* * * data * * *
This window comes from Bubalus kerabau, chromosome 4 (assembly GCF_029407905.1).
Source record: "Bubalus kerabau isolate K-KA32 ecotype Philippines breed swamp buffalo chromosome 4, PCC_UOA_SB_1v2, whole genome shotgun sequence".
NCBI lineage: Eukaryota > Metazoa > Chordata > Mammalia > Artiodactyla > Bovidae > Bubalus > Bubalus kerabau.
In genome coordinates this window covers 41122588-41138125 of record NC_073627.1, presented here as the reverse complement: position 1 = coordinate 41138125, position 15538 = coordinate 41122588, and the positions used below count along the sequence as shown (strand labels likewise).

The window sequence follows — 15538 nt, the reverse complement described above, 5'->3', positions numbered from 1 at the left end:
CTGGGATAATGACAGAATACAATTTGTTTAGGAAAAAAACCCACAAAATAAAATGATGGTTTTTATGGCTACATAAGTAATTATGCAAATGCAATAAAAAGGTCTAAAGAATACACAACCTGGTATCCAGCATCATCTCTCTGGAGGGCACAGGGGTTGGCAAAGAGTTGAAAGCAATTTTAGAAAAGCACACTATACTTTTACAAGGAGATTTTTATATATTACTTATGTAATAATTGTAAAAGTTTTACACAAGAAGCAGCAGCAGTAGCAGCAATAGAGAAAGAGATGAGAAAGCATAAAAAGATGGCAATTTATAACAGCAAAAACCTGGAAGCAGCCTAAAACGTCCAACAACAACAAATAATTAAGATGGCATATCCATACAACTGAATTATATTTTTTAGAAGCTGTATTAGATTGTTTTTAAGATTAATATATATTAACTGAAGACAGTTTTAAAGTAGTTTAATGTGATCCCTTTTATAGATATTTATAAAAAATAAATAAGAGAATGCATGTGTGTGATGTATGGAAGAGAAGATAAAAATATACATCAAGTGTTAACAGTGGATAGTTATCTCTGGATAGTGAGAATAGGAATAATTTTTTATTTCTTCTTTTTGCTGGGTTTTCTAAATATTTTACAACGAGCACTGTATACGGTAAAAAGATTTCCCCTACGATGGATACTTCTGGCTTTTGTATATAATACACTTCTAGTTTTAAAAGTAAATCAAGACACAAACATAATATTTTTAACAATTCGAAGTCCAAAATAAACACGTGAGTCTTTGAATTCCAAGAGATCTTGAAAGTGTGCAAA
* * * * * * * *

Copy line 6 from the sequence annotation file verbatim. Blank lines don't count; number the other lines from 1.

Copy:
CTGGGATAATGACAGAATACAATTTGTTTAGGAAAAAAACCCACAAAATAAAATGATGGTTTTTATGGCTACATAAGTAATTATGCAAATGCAATAAAAAGGTCTAAAGAATACACAACCTGGTATCCAGCATCATCTCTCTGGAGGGCACAGGGGTTGGCAAAGAGTTGAAAGCAATTTTAGAAAAGCACACTATACTTTTACAAGGAGATTTTTATATATTACTTATGTAATAATTGTAAAAGTTTTACACAAGAAGCAGCAGCAGTAGCAGCAATAGAGAAAGAGATGAGAAAGCATAAAAAGATGGCAATTTATAACAGCAAAAACCTGGAAGCAGCCTAAAACGTCCAACAACAACAAATAATTAAGATGGCATATCCATACAACTGAATTATATTTTTTAGAAGCTGTATTAGATTGTTTTTAAGATTAATATATATTAACTGAAGACAGTTTTAAAGTAGTTTAATGTGATCCCTTTTATAGATATTTATAAAAAATAAATAAGAGAATGCATGTGTGTGATGTATGGAAGAGAAGATAAAAATATACATCAAGTGTTAACAGTGGATAGTTATCTCTGGATAGTGAGAATAGGAATAATTTTTTATTTCTTCTTTTTGCTGGGTTTTCTAAATATTTTACAACGAGCACTGTATACGGTAAAAAGATTTCCCCTACGATGGATACTTCTGGCTTTTGTATATAATACACTTCTAGTTTTAAAAGTAAATCAAGACACAAACATAATATTTTTAACAATTCGAAGTCCAAAATAAACACGTGAGTCTTTGAATTCCAAGAGATCTTGAAAGTGTGCAAA